Almost a year ago, Tyler, the Creator released his grammy-winning hip-pop opus, Igor. To celebrate the upcoming anniversary, I’d like to revisit a quirky conflict surrounding the release that many may have forgotten, and that I believe underscores an important evolution in the music industry.

First, let me set the stage. DJ Khaled (who you probably recognize as the philosophizing big man behind the phrase “We Da Best!”) is a paragon of the mainstream, industry player. First, the title DJ is a little bit of an exaggeration as he rarely actually makes music himself. He’s more of a “glorified A&R man” in the words of music critic Anthony Fantano. His biggest contribution to the music scene is connecting pop stars with other stars and producers to record often chart-topping, radio-friendly ear candy. That’s not to say he isn’t talented at what he does. It takes skill to put together a hit, and DJ Khaled is a hit machine who earns a lot of money for himself and his label, but his music is the epitome of mainstream, easily marketable, widely appealing pop music. He found a way to play the game, and he had been winning it for years. So when DJ Khaled was all set to release Father Of Asahd in 2019, he had no reason to suspect that this would be any different. He was ready to celebrate another #1 record.

On the other side of this story is Tyler, the Creator, an artist that up until his previous record at the time, had been a little all over the place, but never on the main stage. Early in Tyler’s career he had been a founding member of Odd Future, a music collective that housed many young artists who would go on to have impressive careers of their own, and Tyler’s solo albums in that early 2010’s era were far from mainstream. His music was edgy, often depicting disturbing scenes in excruciatingly vivid detail. His career really hit a turning point with his 2017 release Flower Boy, which dialed back the rough, aggressive qualities of his sound in favor of a more approachable lyrical and production style. The album was extremely well received, going platinum in the U.S. and gold in most major foreign markets including Canada and the UK. Tyler had gained the trust of a wider audience by showing his abilities in a more mainstream context, which set expectations high for his next project, which turned out to be one of the most compelling concept albums of recent memory (not to mention a direct departure from the mainstream sounds of Flower Boy). 2019’s Igor was definitely experimental, creating an entirely new sound that blended cutting edge hip-hop trends with old-school soul music and modern electronica. It was experimental, but crucially, not unpopular.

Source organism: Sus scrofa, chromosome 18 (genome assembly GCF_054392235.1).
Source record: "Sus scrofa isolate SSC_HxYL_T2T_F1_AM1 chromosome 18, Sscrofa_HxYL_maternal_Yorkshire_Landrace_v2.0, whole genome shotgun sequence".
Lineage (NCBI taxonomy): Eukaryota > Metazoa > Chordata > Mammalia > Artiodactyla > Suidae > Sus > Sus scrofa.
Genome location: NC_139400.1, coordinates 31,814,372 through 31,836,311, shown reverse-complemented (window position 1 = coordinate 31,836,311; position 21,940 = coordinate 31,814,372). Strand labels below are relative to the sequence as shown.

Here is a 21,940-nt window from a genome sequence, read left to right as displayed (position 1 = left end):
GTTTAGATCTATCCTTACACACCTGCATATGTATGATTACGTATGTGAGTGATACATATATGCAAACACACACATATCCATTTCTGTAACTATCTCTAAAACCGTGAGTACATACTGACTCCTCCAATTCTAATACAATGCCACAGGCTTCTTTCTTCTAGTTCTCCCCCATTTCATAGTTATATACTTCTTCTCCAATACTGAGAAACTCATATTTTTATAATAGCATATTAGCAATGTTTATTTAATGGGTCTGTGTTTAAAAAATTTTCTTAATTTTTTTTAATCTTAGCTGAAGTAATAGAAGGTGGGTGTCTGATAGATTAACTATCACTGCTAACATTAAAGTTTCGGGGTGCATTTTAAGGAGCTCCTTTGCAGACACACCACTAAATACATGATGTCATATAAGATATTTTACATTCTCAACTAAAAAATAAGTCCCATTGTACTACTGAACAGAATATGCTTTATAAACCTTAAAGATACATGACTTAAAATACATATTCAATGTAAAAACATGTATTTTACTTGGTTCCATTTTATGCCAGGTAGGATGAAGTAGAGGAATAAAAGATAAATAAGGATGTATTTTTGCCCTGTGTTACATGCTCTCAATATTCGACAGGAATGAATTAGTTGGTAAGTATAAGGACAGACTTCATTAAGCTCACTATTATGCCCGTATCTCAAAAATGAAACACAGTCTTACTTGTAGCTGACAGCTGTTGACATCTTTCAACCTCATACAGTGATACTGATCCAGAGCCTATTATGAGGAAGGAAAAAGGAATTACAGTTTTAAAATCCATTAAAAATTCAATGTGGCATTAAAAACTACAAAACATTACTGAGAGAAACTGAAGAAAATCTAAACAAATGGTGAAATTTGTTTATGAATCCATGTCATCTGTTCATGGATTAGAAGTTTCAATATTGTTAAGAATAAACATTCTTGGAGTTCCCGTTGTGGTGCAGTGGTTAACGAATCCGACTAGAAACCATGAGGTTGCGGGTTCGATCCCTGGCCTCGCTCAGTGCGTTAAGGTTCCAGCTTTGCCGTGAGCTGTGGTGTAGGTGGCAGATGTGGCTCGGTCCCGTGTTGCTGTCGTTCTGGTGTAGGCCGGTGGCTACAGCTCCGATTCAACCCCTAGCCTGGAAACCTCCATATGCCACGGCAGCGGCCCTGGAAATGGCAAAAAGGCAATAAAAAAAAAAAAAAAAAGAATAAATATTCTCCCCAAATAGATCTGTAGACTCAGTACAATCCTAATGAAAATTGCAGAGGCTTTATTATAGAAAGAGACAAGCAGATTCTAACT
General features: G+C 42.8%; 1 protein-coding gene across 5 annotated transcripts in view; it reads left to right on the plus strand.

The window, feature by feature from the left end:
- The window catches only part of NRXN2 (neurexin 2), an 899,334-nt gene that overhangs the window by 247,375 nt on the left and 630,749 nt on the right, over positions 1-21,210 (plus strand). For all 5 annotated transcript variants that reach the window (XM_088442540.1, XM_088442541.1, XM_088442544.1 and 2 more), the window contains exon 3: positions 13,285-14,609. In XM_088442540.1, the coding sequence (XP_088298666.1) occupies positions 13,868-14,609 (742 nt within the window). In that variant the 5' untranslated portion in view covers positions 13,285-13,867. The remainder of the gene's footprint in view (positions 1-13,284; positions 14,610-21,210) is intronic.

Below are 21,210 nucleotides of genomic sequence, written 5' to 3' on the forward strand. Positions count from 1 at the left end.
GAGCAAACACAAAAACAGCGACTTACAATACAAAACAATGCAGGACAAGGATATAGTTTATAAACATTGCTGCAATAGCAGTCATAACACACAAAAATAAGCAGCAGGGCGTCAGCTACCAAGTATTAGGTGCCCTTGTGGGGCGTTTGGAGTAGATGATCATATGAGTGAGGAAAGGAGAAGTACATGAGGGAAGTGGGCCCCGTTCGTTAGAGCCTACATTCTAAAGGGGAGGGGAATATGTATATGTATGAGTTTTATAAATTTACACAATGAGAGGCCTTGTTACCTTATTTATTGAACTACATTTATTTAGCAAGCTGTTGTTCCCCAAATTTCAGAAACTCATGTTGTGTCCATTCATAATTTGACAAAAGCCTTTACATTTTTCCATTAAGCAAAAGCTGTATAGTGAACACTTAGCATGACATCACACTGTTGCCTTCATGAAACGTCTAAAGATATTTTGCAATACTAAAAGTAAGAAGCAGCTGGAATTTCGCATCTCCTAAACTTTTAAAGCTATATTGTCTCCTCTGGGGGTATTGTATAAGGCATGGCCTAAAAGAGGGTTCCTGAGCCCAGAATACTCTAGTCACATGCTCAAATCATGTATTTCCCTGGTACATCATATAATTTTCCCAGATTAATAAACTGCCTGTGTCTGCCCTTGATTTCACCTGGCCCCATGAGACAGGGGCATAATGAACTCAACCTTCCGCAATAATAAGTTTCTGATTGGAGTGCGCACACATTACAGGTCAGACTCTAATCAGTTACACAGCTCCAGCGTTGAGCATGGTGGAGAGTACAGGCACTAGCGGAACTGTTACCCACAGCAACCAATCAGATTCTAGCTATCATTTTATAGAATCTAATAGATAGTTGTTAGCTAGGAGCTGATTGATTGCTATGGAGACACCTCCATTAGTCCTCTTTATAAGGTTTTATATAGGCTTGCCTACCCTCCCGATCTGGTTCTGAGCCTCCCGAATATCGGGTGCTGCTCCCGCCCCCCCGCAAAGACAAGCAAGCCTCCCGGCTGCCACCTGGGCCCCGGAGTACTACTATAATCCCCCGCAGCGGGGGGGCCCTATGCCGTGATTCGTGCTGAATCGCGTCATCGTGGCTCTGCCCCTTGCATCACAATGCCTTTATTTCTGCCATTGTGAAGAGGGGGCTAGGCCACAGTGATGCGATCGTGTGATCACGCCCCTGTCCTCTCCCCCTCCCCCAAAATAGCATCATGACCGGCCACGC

Alternate artwork for Tyler, the Creator’s Igor, from Genius

Finally, we arrive at the conflict: both albums are released in the same week in May of 2019, and Tyler, the Creator’s Igor debuts at no. 1, prompting a confused DJ Khaled, upset about not achieving the top chart spot, to post an angry rant on social media before quickly removing it. It went as follows:

“I make albums so people can play it and you actually hear it. You know, driving your car, you hear another car playing it. You know, go to the barbershop, you hear them playing it. You know, turn the radio on, and you hear them playing it. It’s called great music. It’s called albums that you actually hear the songs. Not no mysterious sh*t that you never hear it.”